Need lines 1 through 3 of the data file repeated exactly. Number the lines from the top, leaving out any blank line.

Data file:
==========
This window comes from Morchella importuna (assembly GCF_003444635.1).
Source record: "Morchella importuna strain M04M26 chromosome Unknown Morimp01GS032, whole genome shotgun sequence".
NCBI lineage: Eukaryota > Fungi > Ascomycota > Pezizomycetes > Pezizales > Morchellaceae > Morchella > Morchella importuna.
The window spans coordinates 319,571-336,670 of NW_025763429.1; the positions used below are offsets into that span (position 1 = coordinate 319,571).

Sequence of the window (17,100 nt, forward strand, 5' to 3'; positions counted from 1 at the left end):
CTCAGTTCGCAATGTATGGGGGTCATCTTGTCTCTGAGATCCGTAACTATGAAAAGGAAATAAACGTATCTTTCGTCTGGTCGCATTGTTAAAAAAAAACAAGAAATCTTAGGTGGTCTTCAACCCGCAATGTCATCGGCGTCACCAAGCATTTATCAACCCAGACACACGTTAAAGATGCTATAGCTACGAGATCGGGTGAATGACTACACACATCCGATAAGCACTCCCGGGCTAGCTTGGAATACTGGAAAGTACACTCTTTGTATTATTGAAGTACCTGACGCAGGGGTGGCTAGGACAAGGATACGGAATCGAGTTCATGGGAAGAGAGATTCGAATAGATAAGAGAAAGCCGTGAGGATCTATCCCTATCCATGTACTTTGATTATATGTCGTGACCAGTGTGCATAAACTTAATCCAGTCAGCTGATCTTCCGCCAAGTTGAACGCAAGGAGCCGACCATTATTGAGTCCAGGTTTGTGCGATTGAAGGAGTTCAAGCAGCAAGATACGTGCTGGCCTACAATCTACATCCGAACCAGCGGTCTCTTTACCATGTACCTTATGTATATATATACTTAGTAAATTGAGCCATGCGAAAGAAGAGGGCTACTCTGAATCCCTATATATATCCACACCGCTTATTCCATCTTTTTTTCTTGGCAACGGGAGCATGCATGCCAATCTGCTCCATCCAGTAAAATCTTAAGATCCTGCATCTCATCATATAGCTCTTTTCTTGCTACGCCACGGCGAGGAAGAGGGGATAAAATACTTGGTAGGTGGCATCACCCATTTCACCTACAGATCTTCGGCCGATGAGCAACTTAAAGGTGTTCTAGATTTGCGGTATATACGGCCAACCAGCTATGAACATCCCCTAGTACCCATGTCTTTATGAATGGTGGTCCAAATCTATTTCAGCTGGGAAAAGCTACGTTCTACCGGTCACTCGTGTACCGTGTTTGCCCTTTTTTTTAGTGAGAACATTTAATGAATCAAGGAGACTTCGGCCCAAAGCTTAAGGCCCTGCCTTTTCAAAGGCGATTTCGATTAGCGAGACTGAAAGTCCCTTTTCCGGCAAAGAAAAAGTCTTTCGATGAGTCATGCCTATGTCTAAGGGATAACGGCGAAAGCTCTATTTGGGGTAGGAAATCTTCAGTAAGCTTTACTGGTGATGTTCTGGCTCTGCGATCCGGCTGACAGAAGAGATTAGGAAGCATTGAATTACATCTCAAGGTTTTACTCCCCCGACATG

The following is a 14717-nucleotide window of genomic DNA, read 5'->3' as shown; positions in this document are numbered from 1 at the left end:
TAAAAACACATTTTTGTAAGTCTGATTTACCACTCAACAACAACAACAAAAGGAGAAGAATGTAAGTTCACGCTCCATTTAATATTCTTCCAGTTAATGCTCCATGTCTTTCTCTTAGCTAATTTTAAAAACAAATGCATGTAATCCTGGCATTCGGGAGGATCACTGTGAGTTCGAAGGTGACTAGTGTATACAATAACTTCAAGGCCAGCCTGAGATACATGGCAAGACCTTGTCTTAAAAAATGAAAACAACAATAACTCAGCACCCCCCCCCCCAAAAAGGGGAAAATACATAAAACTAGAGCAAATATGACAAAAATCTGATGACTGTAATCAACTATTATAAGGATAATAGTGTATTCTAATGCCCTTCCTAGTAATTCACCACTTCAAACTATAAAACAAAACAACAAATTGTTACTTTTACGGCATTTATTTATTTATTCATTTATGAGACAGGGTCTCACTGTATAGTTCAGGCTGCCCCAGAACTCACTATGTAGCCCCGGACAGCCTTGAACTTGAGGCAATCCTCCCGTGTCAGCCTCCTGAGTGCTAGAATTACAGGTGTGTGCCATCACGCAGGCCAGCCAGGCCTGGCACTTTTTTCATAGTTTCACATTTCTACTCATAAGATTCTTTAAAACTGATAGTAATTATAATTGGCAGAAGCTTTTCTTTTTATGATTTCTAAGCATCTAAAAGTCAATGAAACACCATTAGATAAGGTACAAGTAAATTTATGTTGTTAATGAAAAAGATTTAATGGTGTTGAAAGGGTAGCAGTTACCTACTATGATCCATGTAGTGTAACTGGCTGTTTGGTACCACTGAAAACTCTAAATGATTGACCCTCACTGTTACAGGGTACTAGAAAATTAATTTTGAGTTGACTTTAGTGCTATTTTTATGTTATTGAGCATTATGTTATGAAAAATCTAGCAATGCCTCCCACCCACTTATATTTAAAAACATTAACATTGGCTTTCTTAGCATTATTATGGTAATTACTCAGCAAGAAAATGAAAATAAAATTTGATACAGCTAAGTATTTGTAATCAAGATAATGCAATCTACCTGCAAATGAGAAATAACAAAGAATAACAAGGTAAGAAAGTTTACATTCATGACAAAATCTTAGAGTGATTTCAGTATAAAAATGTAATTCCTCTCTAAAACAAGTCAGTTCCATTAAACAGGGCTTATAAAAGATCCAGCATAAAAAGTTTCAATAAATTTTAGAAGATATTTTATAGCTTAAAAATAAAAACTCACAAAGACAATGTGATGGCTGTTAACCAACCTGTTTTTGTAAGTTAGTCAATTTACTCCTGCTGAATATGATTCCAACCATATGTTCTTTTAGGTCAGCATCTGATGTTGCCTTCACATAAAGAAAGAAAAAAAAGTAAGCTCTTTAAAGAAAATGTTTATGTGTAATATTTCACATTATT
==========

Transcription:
This window comes from Morchella importuna (assembly GCF_003444635.1).
Source record: "Morchella importuna strain M04M26 chromosome Unknown Morimp01GS032, whole genome shotgun sequence".
NCBI lineage: Eukaryota > Fungi > Ascomycota > Pezizomycetes > Pezizales > Morchellaceae > Morchella > Morchella importuna.